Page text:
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Colonialism
Colonialism is a practice or policy of control by one people or power over other people or areas, often by establishing colony, colonies and generally with the aim of economic dominance. In the process of colonisation, colonisers may impose their religion, language, economics, and other cultural practices. The foreign administrators rule the territory in pursuit of their interests, seeking to benefit from the colonised region's people and resources. It is associated with but distinct from imperialism. Though colonialism Colonies in antiquity, has existed since ancient times, the concept is most strongly associated with the History of colonialism, European colonial period starting with the 15th century when some European colonial empires, European states established colonising empires. At first, European colonising countries followed policies of mercantilism, aiming to strengthen the home-country economy, so agreements usually restricted the colony to trading only with the metro ...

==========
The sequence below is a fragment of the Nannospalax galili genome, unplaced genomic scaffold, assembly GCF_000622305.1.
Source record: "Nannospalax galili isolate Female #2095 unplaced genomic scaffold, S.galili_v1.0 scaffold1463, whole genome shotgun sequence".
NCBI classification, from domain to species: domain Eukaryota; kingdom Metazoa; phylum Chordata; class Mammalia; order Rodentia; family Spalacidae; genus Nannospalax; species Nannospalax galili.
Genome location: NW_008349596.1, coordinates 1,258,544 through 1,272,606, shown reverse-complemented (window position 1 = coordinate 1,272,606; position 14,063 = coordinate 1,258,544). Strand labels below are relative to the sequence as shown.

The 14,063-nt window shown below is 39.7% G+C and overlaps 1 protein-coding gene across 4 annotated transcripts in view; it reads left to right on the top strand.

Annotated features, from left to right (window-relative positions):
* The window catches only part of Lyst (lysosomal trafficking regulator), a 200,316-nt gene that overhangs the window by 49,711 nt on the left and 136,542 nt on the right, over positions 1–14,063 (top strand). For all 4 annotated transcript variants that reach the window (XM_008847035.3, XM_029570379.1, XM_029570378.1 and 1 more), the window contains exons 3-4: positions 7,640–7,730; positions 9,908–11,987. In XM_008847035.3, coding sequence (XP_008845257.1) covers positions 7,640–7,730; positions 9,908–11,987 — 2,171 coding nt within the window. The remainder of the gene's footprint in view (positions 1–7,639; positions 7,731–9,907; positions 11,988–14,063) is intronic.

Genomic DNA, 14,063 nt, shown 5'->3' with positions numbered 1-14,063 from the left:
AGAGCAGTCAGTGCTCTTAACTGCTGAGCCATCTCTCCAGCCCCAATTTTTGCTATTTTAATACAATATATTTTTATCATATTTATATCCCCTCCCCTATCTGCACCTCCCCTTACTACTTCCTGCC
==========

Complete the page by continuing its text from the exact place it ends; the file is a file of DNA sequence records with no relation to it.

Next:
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António Guterres
António Manuel de Oliveira Guterres ( , ; born 30 April 1949) is a Portuguese politician and diplomat. Since 2017, he has served as secretary-general of the United Nations, the ninth person to hold this title. A member of the Portuguese Socialist Party, Guterres served as prime minister of Portugal from 1995 to 2002. Guterres served as secretary-general of the Socialist Party from 1992 to 2002. He was elected prime minister in 1995 and resigned in 2002, after his party was defeated in the 2001 Portuguese local elections. After six years governing without an absolute majority and with a poor economy, the Socialist Party did worse than expected because of losses in Lisbon and Porto, where polls indicated they had a solid lead. Eduardo Ferro Rodrigues assumed the Socialist Party leadership, but the general election was lost to the Social Democratic Party, led by José Manuel Barroso. Despite this defeat, polling of the Portuguese public in both 2012 and 2014 ranked Guterres ...
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Pedro De Sousa Holstein, 1st Duke Of Palmela